What Heather McHugh says of Emily Dickinson’s use of dashes seems apropos here: “Whatever was cast is recast in the heat of the reader’s presence, and the poem which was a motion in the author is a motion again in the reader.” Goodfellow’s work suggests an affinity for Dickinson. Dickinson’s poetic dashes unite her ideas, connect them, and in a way, Goodfellow’s act of striking through her own words creates a similar effect. We could easily skip past the “missing” words and still be dazzled by her language. We are uniquely implicated in the building of these poems inside our own minds, laying down multiple images and metaphors like so much brick and mortar.

Early in the book, Goodfellow limbers up with some linguistic acrobatics reminiscent of Wallace Stevens. “How to Describe the Desert Without Saying Water” is a good example. I won’t include this poem in its entirety here, but what follows are the first and final stanzas:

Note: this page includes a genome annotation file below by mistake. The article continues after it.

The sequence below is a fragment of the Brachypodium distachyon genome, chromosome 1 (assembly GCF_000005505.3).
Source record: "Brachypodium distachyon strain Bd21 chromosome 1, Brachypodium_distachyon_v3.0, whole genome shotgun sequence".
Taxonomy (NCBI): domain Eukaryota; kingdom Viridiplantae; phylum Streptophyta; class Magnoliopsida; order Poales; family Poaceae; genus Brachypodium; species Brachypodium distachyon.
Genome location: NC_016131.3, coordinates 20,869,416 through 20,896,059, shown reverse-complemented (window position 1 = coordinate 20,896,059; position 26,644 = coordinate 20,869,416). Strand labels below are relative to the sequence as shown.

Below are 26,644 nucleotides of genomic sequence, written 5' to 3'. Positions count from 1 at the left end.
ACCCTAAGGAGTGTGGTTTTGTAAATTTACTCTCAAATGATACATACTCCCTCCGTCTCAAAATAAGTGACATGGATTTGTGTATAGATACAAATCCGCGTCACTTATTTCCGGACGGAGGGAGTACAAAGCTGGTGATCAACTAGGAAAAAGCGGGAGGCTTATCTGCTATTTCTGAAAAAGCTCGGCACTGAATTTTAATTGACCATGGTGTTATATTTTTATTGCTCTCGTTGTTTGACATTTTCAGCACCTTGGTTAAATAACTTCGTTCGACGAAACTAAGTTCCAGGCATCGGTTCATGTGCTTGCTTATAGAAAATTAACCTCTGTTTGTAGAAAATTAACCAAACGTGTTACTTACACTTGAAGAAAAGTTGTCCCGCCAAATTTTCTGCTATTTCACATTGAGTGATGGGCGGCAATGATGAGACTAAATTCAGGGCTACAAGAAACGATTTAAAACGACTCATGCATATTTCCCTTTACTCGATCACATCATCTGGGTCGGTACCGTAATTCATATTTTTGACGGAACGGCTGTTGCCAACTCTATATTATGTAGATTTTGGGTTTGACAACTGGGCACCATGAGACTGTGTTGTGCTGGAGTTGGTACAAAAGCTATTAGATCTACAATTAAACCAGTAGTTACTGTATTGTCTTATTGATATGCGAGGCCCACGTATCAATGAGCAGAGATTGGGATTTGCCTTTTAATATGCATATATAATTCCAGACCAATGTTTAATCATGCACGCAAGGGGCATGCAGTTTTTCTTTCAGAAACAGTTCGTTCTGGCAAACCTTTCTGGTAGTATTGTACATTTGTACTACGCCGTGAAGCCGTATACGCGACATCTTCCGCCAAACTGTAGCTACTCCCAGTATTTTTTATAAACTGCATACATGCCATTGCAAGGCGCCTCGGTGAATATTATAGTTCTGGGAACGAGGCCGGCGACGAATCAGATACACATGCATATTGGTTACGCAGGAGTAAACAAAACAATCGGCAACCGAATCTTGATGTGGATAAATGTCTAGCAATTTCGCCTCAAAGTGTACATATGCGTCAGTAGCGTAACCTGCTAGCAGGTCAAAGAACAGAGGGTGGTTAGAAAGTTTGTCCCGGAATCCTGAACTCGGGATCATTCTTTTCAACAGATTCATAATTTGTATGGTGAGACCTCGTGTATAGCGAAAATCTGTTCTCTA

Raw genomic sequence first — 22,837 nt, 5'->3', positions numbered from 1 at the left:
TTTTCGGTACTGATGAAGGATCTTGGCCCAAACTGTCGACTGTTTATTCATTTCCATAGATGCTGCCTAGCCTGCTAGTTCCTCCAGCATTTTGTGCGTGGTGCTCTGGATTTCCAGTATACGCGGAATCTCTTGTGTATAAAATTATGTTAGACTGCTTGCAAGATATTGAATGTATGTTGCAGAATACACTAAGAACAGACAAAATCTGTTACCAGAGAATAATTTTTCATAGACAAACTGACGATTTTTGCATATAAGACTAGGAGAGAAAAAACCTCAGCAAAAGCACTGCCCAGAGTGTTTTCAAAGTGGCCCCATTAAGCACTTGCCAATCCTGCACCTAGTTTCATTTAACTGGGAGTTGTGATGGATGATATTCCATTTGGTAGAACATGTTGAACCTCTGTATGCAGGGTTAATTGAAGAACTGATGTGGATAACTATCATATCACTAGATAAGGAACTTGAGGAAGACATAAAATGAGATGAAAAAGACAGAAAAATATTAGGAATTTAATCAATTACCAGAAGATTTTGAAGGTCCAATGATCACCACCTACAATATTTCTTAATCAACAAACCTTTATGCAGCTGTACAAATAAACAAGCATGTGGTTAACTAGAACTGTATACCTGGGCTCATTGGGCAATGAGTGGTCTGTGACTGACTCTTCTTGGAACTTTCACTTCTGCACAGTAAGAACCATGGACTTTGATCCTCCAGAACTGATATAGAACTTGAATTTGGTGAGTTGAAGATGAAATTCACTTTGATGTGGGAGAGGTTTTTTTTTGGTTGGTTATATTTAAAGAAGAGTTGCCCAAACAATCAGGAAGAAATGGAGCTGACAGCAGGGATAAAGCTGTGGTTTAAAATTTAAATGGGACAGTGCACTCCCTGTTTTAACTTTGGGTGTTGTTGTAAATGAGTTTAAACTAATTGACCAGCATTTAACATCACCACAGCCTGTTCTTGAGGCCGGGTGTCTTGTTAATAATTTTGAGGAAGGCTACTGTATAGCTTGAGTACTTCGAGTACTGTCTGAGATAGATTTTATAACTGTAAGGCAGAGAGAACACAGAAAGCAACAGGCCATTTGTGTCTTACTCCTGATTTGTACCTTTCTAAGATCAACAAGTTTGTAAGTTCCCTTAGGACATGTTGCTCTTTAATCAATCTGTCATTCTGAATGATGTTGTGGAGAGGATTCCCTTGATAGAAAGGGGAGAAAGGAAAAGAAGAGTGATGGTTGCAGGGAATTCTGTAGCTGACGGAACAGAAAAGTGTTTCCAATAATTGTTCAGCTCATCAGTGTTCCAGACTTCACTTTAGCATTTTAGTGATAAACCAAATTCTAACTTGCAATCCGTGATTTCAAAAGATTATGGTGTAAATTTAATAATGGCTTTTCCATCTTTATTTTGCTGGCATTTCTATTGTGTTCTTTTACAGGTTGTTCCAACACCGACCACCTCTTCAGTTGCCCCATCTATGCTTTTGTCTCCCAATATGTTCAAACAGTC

Wanted: bauble of milky mouth.

Fat knee of shameless need, kneading.

Wanted: fontanel ticking, a fist

of collateral tightening. Frightening

whorl of faintest resemblance – thin

as glaze, angle, or desire.

* * *

And now. My moon blooms amphibian.

Glory, my taproot has plummeted.

My matrix is configured. Hosanna.

Madonna figure, de riqueur,

who once beleaguered be.

Full regalia my penetralia is.

The final lines bring to mind Stevens’ “Let be be the finale of seem” (from “The Emperor of Ice-Cream”) and “Nothing that is not there and the nothing that is” (from “The Snow Man”). Goodfellow’s wordplay illuminates her intelligence and her devotion to the transformative nature of language.

There is a strong sense of play throughout this book. My favorite to read aloud is “Chance of Precipitation,” because of its descriptive list, its tongue-twister-ish charm:

Rain’s tonal ticker tape

tarmac tarantella

rooftop timpani

water glitterati

articulate in triplicate.


River, all glissando


liquid limerick

we tessellated

littoral lateral lullaby.


Ocean’s hush-hush hoodoo

whispering womb

chez chartreuse chanteuse

fugue soothed in blue

a wish awash in white noise.